Bonds Signalling Lower Interest Rates

After the RBA left interest rates on hold last week the commentary quickly shifted to when they would be cut next. To co-opt a line from Star Wars, you may have felt a great disturbance in the force “as if millions of conservative investors suddenly cried out in terror”.

There won’t be much joy if you wander into the branch of your local big four and ask for a sit down in their frosted office with the cheery customer service rep. If you demand the best deal they can give you, at the bank with the big red W they’ll offer you 5. Five years that is, to get 3.10%.

If you ask NAB to sharpen their pencil it will be 3.00% over 5 years. Commonwealth will give you 2.90% and ANZ brings up the rear with 2.75% to lock up your cash for half a decade.

Factor in the hassle, inflation then tax, and a Milo tin buried under the dog’s kennel for five years doesn’t look a half bad option for the rusted on cash investor!

Needless to say, savers are hamstrung these days and as the opening paragraph highlighted, it’s likely to get worse. While some optimistic cash believers have been touting the line that rates can only go in one direction from here (up), bond yields are signalling otherwise.

Here’s the 10-year Australian Government Bond yield in the background, with Australian interest rates over the past 10 years sitting in the foreground. Yields on bonds are partially an indicator of where markets think interest rates will move next.

Best Financial Advice Western Sydney

Meanwhile Australian bond indices have charged higher over the past year.

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As many investors have fled to safety they’ve pushed up bond prices and depressed yields. Great for existing bond fund holders, but not much chop for those late to the game or long term cash fanatics.

Government bond yields have cratered everywhere since Britain voted to exit the European Union. German bonds are negative along with those in Japan, while the UK is looking to cut interest rates again to provide a buffer against the Brexit hump.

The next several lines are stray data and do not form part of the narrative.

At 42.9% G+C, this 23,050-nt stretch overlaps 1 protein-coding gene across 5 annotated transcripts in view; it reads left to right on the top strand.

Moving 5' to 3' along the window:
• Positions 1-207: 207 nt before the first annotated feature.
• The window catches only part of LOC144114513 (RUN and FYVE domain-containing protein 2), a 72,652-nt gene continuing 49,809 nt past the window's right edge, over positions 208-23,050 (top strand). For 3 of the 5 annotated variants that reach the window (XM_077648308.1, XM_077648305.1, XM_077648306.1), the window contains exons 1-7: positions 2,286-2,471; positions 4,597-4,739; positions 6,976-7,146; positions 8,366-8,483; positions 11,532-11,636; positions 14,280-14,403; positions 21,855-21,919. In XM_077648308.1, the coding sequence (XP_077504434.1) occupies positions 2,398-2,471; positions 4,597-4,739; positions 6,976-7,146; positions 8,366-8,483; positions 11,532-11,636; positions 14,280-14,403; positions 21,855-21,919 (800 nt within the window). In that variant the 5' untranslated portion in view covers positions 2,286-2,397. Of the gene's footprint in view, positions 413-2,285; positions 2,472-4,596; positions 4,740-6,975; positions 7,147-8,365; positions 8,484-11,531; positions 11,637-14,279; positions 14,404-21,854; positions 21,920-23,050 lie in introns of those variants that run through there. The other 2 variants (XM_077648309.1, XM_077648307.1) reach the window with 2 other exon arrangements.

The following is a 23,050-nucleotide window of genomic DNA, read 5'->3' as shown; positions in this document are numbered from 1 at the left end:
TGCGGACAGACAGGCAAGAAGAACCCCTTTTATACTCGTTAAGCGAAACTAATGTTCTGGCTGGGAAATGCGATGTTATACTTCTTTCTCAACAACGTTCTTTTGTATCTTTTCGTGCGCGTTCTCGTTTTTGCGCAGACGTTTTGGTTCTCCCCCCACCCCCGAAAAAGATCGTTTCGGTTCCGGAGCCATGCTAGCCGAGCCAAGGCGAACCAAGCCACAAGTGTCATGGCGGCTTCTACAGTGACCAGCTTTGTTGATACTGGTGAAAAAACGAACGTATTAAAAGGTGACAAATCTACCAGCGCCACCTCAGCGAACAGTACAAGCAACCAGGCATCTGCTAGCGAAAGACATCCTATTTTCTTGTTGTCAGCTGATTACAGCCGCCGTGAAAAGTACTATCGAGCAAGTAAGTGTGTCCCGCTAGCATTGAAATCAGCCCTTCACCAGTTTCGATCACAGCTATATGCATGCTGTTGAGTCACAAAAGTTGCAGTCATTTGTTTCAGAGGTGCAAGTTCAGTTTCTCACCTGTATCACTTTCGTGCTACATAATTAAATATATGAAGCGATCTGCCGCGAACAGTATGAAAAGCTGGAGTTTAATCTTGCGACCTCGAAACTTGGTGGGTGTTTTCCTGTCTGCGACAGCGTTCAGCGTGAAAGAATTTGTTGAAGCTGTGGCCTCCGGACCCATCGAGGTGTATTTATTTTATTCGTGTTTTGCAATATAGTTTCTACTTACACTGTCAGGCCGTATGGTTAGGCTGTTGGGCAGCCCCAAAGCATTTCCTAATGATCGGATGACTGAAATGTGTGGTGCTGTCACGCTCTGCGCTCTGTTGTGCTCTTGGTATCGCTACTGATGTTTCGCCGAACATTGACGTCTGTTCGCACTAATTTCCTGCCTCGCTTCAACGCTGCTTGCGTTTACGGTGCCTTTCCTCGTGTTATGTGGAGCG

This is what happens when things get scary. Investors flee towards assets that pay less because they’re safe, while central banks cut interest rates to push back against the fear. The trade-off is making next to nothing or less than nothing while the essential fixed costs keep rising.

This should be the real concern for those afraid of risk. If you don’t already have a large bucket of money, sitting on what you’ve accumulated in cash to avoid volatility assures little return going forward.

Growing a portfolio is the key and that doesn’t happen without a dose of risk. Growth is still out there, but it doesn’t come without a few ups and downs. Investors who ride them out have historically been rewarded. Investors who flee to what they perceive as safety will eventually understand their biggest risk was never losing money, it was running out of it.

This represents general information only. Before making any financial or investment decisions, we recommend you consult a financial planner to take into account your personal investment objectives, financial situation and individual needs.

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